When the Volstead Act officially became law in January 1920, the economic effect on the city of Boston was enormous. Most bars and lounges quickly closed down, while others struggled along by selling “near beer” and weak cider. Illegal speakeasies sprung up all over the city, while Bostonians made ghastly homemade concoctions in their basements. Mob-controlled bootlegging and distribution took over as money flowed into gangsters’ pockets. But Prohibition also took a huge toll on the city’s breweries and distilleries, felling an immensely important industry, shuttering numerous companies, and taking away thousands of jobs.
Boston history writer and journalist Stephanie Schorow explored this dark era in her recent book, Drinking Boston—and on Tuesday, May 14th, she will trace the effects of Prohibition and the long-standing consequences of the “Noble Experiment” at the Boston Public Library’s Kirstein Business Library at 6 p.m. The event is free and open to the public.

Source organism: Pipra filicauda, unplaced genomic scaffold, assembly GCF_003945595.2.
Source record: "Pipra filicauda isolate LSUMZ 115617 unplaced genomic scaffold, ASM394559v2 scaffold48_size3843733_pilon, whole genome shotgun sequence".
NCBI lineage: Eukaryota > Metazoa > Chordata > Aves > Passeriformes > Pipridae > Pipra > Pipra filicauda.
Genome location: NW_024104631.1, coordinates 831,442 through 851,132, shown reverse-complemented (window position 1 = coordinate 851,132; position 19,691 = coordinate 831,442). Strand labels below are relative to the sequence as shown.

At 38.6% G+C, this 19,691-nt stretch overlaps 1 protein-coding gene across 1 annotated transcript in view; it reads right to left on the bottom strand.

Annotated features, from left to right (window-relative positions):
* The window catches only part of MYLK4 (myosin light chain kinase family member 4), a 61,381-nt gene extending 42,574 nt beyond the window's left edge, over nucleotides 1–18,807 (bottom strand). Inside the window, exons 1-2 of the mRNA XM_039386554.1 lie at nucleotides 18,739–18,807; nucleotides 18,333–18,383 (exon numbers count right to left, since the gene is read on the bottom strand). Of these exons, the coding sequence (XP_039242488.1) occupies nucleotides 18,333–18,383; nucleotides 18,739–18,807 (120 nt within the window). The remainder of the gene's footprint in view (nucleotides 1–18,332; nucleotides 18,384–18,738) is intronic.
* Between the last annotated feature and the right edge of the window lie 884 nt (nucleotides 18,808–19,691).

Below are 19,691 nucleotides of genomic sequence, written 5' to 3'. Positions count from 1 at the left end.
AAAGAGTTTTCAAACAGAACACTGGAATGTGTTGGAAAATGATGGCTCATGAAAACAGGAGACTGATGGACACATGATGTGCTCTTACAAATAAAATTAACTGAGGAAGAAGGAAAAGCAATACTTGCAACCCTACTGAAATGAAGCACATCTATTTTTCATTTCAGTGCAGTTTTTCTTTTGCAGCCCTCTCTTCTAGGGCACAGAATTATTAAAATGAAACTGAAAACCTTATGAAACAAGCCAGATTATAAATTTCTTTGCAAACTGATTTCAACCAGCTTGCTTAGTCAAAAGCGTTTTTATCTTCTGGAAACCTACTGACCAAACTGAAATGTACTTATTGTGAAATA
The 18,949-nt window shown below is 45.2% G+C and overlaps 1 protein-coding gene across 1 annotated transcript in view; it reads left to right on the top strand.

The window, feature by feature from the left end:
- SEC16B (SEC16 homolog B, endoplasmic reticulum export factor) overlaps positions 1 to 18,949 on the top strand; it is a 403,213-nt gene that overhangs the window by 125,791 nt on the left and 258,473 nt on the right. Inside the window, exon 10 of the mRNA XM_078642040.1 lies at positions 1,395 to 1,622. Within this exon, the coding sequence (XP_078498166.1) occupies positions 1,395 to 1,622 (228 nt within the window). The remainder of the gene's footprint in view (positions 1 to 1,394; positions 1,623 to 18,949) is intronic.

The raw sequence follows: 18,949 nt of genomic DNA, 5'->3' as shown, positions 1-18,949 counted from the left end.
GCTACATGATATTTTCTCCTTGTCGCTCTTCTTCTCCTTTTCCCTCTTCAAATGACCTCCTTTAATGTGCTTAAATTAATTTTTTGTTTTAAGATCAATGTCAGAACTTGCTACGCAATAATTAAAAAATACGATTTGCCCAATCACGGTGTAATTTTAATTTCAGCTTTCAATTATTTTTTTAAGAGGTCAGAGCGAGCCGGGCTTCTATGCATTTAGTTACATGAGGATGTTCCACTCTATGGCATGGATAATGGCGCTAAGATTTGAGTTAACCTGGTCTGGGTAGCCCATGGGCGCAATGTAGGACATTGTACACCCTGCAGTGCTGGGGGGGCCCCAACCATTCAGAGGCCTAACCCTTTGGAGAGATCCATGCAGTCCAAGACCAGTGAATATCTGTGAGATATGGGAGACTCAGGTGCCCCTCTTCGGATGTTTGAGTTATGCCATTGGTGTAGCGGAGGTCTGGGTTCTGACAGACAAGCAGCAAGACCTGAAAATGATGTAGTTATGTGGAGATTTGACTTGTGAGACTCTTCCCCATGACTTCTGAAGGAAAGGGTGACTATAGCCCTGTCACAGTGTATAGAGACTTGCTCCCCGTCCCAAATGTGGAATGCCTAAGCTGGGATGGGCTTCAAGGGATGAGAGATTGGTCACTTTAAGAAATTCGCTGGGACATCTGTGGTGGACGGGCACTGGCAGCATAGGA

In Drinking Boston, Schorow serves up a remarkable cocktail representative of Boston’s intoxicating story: its spirit of invention, its hardscrabble politics, its mythology, and the city’s never-ending battle between personal freedom and civic reform—all told through the lens of the bottom of a cocktail glass.
Drinking Boston introduces readers to the cast of characters who championed or vilified drinking and the places where they imbibed—legally and otherwise. Bringing us to present day, this literary pub-crawl visits some of Boston’s most beloved and enduring neighborhood barrooms, ending with an examination of Boston’s very own recipe for the current cocktail renaissance sweeping the nation. Join Schorow at the Kirstein Library to learn more.
Schorow is the author of six books on Boston history, including Boston on Fire: A History of Fires and Firefighting in Boston, The Cocoanut Grove Fire, The Crime of the Century: How the Brinks Robbers Stole Millions and the Hearts of Boston, among others. A seasoned reporter, she has worked for the Boston Herald and the Associated Press.